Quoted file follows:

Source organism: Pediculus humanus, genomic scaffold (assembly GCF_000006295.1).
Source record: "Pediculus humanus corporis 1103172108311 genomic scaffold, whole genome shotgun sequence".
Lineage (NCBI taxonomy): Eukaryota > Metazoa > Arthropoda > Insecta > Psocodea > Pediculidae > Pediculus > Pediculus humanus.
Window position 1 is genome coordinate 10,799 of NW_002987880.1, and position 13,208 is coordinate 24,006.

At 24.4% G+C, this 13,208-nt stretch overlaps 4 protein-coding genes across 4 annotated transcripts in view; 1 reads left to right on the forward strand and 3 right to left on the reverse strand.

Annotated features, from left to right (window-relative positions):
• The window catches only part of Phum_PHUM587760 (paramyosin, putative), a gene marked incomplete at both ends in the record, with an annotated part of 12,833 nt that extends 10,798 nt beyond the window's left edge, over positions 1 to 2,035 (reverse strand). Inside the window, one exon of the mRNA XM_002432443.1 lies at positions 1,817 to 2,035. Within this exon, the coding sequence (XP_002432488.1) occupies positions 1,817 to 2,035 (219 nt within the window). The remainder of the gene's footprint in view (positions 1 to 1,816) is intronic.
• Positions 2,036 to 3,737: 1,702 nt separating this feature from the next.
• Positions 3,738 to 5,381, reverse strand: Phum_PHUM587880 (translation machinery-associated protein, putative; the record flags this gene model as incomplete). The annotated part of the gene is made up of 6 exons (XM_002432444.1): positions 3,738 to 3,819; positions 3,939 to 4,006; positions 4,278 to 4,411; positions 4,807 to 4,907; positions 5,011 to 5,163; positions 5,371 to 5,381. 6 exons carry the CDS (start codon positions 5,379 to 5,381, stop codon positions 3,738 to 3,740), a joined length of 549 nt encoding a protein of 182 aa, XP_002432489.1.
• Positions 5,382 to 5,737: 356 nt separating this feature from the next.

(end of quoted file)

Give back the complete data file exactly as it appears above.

Source organism: Pediculus humanus, genomic scaffold (assembly GCF_000006295.1).
Source record: "Pediculus humanus corporis 1103172108311 genomic scaffold, whole genome shotgun sequence".
Lineage (NCBI taxonomy): Eukaryota > Metazoa > Arthropoda > Insecta > Psocodea > Pediculidae > Pediculus > Pediculus humanus.
Window position 1 is genome coordinate 10,799 of NW_002987880.1, and position 13,208 is coordinate 24,006.

At 24.4% G+C, this 13,208-nt stretch overlaps 4 protein-coding genes across 4 annotated transcripts in view; 1 reads left to right on the forward strand and 3 right to left on the reverse strand.

Annotated features, from left to right (window-relative positions):
• The window catches only part of Phum_PHUM587760 (paramyosin, putative), a gene marked incomplete at both ends in the record, with an annotated part of 12,833 nt that extends 10,798 nt beyond the window's left edge, over positions 1 to 2,035 (reverse strand). Inside the window, one exon of the mRNA XM_002432443.1 lies at positions 1,817 to 2,035. Within this exon, the coding sequence (XP_002432488.1) occupies positions 1,817 to 2,035 (219 nt within the window). The remainder of the gene's footprint in view (positions 1 to 1,816) is intronic.
• Positions 2,036 to 3,737: 1,702 nt separating this feature from the next.
• Positions 3,738 to 5,381, reverse strand: Phum_PHUM587880 (translation machinery-associated protein, putative; the record flags this gene model as incomplete). The annotated part of the gene is made up of 6 exons (XM_002432444.1): positions 3,738 to 3,819; positions 3,939 to 4,006; positions 4,278 to 4,411; positions 4,807 to 4,907; positions 5,011 to 5,163; positions 5,371 to 5,381. 6 exons carry the CDS (start codon positions 5,379 to 5,381, stop codon positions 3,738 to 3,740), a joined length of 549 nt encoding a protein of 182 aa, XP_002432489.1.
• Positions 5,382 to 5,737: 356 nt separating this feature from the next.